18 Jul Summer 2018 Digital Fruit Short Takes
Starbucks announced on July 9 that it plans to phase out plastic straws from its 28,000 stores worldwide by 2020. This move follows the city of Seattle’s recent ban on plastic straws, where Starbucks’ headquarters are located, as well as similar moves from other corporate giants like Hyatt, which recently announced that plastic straws and drink picks would be available only on request at its hotels beginning September 1. In phasing out the use of plastic straws, Starbucks plans to broaden the manufacture and widespread use of what some have dubbed the “adult sippy cup,” which features a raised lip to drink from and is completely recyclable. The one exception is the popular Frappuccino beverage, which will continue to feature a straw made from either paper or a compostable plastic. CEO Kevin Johnson called the move a “significant milestone” in the company’s sustainability efforts as the signaled transition builds on its earlier $10 million investment to create recyclable and compostable cups for use around the world.
The Fifth Circuit Court of Appeals ruled on July 6 that an In-N-Out Burger restaurant in Austin, Texas violated federal labor law when it barred employees from wearing buttons supporting the national “Fight for $15” movement (a nationwide movement advocating for a higher minimum wage and heightened workplace conditions). In unanimously affirming the National Labor Relations Board’s ruling that the burger chain violated federal law when it barred employees from wearing these buttons, the Fifth Circuit rejected In-N-Out’s legal arguments. In-N-Out first pointed to its “no pins or stickers” policy that it justified on the basis of needing to protect the “public image” it sought to create by consistently presenting its workers in clean white uniforms. However, this argument was drastically undercut based on the finding that In-N-Out requires its employees to wear much larger buttons on two occasions throughout the year – during the holiday Christmas season and during the company’s annual April fundraiser for its nonprofit foundation. Further, the Fifth Circuit rejected the argument that allowing the buttons to be worn would present a food safety risk, as In-N-Out tried to contend that the buttons were so small that they could fall into a customer’s food without an employee noticing. The National Labor Relations Act has long been read as giving workers the right to wear items pertaining to their wages and other protected measures, and this case confirms that principle.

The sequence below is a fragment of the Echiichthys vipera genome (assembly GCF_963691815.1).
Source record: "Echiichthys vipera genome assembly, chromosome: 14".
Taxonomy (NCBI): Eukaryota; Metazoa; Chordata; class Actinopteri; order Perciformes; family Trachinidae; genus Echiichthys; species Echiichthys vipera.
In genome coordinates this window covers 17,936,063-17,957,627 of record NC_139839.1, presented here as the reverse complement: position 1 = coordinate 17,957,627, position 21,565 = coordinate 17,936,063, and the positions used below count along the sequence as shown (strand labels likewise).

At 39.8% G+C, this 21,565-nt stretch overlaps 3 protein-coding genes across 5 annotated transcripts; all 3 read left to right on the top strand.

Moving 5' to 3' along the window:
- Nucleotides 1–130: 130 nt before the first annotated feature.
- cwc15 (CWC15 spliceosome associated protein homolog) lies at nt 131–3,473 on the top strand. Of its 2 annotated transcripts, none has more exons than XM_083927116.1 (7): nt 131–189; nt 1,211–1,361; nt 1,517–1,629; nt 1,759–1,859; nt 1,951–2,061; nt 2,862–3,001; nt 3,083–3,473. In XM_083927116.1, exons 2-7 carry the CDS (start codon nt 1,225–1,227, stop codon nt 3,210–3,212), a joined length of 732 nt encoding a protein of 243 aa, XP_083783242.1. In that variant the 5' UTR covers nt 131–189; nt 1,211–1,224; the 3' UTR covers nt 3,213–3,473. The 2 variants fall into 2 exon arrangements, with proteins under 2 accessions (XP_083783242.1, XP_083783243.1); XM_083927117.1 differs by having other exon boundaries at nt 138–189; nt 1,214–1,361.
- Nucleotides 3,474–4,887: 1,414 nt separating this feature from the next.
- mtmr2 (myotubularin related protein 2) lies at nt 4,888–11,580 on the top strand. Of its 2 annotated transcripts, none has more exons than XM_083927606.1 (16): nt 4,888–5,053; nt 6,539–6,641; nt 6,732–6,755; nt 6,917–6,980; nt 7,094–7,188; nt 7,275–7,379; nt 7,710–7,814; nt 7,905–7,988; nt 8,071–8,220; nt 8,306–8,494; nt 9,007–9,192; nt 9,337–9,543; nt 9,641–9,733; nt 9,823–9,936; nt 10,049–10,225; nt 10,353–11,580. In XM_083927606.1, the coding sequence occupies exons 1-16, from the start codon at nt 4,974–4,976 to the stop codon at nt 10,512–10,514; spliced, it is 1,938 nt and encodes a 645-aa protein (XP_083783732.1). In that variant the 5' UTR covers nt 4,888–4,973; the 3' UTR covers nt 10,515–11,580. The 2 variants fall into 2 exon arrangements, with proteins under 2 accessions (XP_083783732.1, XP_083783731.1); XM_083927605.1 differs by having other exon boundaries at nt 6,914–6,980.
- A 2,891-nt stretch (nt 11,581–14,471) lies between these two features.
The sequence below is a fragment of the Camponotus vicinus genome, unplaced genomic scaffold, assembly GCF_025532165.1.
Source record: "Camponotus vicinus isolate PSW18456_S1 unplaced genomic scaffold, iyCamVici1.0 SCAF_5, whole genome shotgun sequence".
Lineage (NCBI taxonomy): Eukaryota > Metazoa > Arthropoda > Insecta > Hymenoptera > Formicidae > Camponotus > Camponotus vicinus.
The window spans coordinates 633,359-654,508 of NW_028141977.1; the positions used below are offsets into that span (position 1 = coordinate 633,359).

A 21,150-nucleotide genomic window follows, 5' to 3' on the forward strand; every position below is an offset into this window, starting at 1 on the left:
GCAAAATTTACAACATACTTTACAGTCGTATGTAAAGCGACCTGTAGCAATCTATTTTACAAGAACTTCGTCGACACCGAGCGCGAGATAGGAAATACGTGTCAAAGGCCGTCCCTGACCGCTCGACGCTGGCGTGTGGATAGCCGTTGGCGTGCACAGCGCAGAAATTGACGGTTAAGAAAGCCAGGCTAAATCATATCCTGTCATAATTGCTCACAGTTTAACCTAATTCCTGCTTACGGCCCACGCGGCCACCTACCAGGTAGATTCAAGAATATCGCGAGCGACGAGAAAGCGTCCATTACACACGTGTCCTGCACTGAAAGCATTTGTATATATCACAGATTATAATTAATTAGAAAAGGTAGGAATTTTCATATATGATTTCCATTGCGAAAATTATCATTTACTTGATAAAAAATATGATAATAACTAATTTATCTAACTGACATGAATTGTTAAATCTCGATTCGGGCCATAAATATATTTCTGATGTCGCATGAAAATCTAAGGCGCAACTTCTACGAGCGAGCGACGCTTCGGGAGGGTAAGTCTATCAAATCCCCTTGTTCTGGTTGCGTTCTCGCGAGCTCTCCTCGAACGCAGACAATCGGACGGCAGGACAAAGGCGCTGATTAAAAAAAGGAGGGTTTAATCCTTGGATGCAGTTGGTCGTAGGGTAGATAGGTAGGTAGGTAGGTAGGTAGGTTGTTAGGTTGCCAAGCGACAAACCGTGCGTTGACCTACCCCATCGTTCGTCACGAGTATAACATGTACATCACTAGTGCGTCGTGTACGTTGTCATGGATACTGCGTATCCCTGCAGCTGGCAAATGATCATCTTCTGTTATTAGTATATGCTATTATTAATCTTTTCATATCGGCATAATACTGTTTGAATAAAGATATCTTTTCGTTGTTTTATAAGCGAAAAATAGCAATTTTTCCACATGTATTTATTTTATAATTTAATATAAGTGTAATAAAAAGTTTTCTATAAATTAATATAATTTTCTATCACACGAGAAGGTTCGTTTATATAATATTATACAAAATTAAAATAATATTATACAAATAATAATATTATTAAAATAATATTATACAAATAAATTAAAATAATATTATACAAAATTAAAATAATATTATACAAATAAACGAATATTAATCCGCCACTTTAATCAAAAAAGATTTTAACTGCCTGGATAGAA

Major U.S. dairy associations drafted a letter to President Donald Trump urging him to suspend tariffs on Mexican Products. The U.S. enacted tariffs against Mexican steel and aluminum earlier this year. In response, Mexico intends to enact tariffs on U.S. dairy exports later this year. In their letter, the major U.S. dairy associations state the following: “unlike Canada, Mexico has long been a model for open dairy trade with the United States. Through investment and cooperation with Mexico, we have succeeded in becoming the country’s biggest foreign dairy supplier, with cheese purchases last year alone totaling nearly $400 million. Today, Mexico accounts for approximately one quarter of foreign demand for Made-in-America dairy products and is our most reliable trading partner.” Mexico plans to enact tariffs against U.S. dairy exports because the U.S. has enacted tariffs against Mexican steel and aluminum products, citing national security concerns.
In a recent court ruling, a Colorado District Court dismissed a refund case (Alpenglow Botanicals, LLC v. U.S.) in which Alpenglow Botanicals, a medical marijuana dispensary, argued that the section 280E of the Internal Revenue Code (the “Code”) violated both the 16th Amendment and excessive fines provision of the 8th Amendment. Section 280E of the Code disallows any deduction paid or incurred on a trade or business if that trade or business consists of trafficking in controlled substances. Alpenglow argued that the 16th Amendment requires the deduction of all business expenses, as opposed to cost of goods sold, which the Court has interpreted the 16th Amendment requires be deducted. Alpenglow also argued that section 280E in practicality is an excessive fine; however, because the Alpenglow did not assert this claim in its complaint, the court was not able to discuss the merits of said claim.
By David Spence
Isn’t it kind and thoughtful of Congress to have made it a federal crime to sell food in a spray can without warning consumers to try to avoid spraying the food in their eyes? See 21 United States Code §§ 331, 333, 343 and 21 Code of Federal Regulations § 101.17(a)(1).Disclaimer: This blog and website are public sources of general information concerning our firm and its lawyers, as well as the information presented. They are intended, but not promised or guaranteed, to be correct, complete, and up-to-date as of the date posted. This blog and website are not intended to be, and are not, sources of legal opinion or advice. The materials, information, and communications on this blog and website do not apply to any particular person, entity, or situation, and do not apply to you or to your specific situation. You will need to consult with an attorney and/or other appropriate professional about your specific situation. Thank you.